* Plane slams into two-storey building, dozens injured
* Cause unknown but there was thick fog at the time
* President orders government investigation
A passenger plane carrying nearly 100 people crashed soon after take-off near the city of Almaty in Kazakhstan on Friday, slamming into a house in an accident that killed 12 people and injured dozens.
The Fokker 100 aircraft, operated by Bek Air, got into trouble shortly after departing from Almaty, the Central Asian country's commercial centre, on a pre-dawn flight to the capital Nur-Sultan.
It lost altitude during take-off and broke through a concrete fence before hitting the two-storey building, Kazakhstan's Civil Aviation Committee said. It was not immediately clear what caused the crash.
Emergency and security personnel are seen at the site of the plane crash. Reuters
"The plane tilted to the left, then to the right, then it started shaking while still trying to gain altitude," businessman Aslan Nazaraliyev, who survived the crash, told Reuters.
Investigators found scratch marks on the runway.
"Before crashing, the aircraft touched the runway with its tail twice, the gear was retracted," Deputy Prime Minister Roman Sklyar told reporters.
"A commission... will establish whether this was pilot error or technical issues. The runway was in an ideal condition."
A Reuters reporter saw the battered remains of the front of the plane and other separate parts of the fuselage scattered around what was left of the house.
A survivor told news website Tengrinews she heard a "terrifying sound" before the plane started losing altitude.
"The plane was flying at a tilt. Everything was like in a movie: screaming, shouting, people crying," she said.
Almaty healthcare authorities initially put the death toll from the crash at 15 or more but later revised the figure down to 12. They said 49 people were in hospitals, some of them in a serious condition.
The plane had been carrying 93 passengers and five crew, and the interior ministry said the captain was among those killed.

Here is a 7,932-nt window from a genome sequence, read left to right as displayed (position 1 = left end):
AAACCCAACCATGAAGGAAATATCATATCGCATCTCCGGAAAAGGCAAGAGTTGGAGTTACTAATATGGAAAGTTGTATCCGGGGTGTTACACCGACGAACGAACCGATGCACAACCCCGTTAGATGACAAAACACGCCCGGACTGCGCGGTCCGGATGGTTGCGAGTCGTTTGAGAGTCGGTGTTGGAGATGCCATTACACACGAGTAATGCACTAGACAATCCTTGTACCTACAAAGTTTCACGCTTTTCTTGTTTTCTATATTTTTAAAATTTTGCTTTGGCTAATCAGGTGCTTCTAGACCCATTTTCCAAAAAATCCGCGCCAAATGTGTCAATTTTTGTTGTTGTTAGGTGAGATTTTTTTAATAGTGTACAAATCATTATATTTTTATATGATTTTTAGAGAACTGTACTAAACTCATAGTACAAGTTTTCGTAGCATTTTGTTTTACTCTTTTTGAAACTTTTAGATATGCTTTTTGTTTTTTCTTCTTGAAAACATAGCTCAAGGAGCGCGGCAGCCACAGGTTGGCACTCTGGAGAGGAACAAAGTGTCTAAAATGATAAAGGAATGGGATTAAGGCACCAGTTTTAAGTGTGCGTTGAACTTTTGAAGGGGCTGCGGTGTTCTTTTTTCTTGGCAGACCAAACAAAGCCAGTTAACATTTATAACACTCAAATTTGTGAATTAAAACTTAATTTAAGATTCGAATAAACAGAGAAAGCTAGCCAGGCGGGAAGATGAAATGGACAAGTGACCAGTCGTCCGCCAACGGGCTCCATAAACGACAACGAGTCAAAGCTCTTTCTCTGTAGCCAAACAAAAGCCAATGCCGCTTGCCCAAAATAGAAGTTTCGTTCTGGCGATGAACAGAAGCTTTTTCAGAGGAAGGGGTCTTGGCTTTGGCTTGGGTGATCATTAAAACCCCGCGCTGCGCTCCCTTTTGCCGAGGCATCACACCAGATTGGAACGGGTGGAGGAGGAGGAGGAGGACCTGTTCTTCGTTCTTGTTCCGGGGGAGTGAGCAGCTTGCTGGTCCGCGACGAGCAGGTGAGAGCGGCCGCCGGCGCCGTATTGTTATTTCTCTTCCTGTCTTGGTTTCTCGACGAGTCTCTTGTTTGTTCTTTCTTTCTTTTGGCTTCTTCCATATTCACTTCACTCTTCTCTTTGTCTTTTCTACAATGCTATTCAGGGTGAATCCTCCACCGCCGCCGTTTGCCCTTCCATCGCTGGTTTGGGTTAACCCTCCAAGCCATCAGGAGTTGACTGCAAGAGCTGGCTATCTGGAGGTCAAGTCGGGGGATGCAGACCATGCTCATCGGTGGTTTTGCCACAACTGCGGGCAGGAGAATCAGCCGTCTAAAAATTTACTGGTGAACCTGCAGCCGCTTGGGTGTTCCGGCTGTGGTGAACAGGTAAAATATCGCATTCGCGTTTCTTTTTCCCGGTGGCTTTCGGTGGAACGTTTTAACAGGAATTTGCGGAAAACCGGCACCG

The ministry said it was investigating a possible breach of flight operation and safety rules, a standard legal procedure. There was thick fog in the area at the time of the crash.
Kazakhstan's aviation committee said it was suspending all flights by carrier Bek Air and those of Fokker 100 aircraft pending the results of the investigation.
Nazaraliyev said he had been seated next to an emergency exit in row 15 and all the rows in front of him were torn off when the plane broke in half on impact.
After the shaking started and before the crash "I had enough time to put away my phone and fasten my seatbelt", he said.
"We got out through the emergency exit ... I and other men started getting people out and away from the plane. Some were trapped by concrete debris from the building. There were moans and screams and it was dark."
Authorities cordoned off the crash site in the village of Almerek, just beyond the end of the runway.
The airport remained operational with other planes taking off after the crash.
In the airport at Nur-Sultan, relatives of the passengers - some of whom were going to join their families for the holidays - were being briefed on their fate and offered flights to Almaty.
"Those responsible will face tough punishment in accordance with the law," Kazakh President Kassym-Jomart Tokayev tweeted, expressing condolences to the victims and their families.
Tokayev declared Dec. 28 a national day of mourning and appointed Prime Minister Askar Mamin to head a commission to investigate the crash.
The plane involved in the crash was built in 1996, the government said, and its most recent flight certificate was issued in May 2019.
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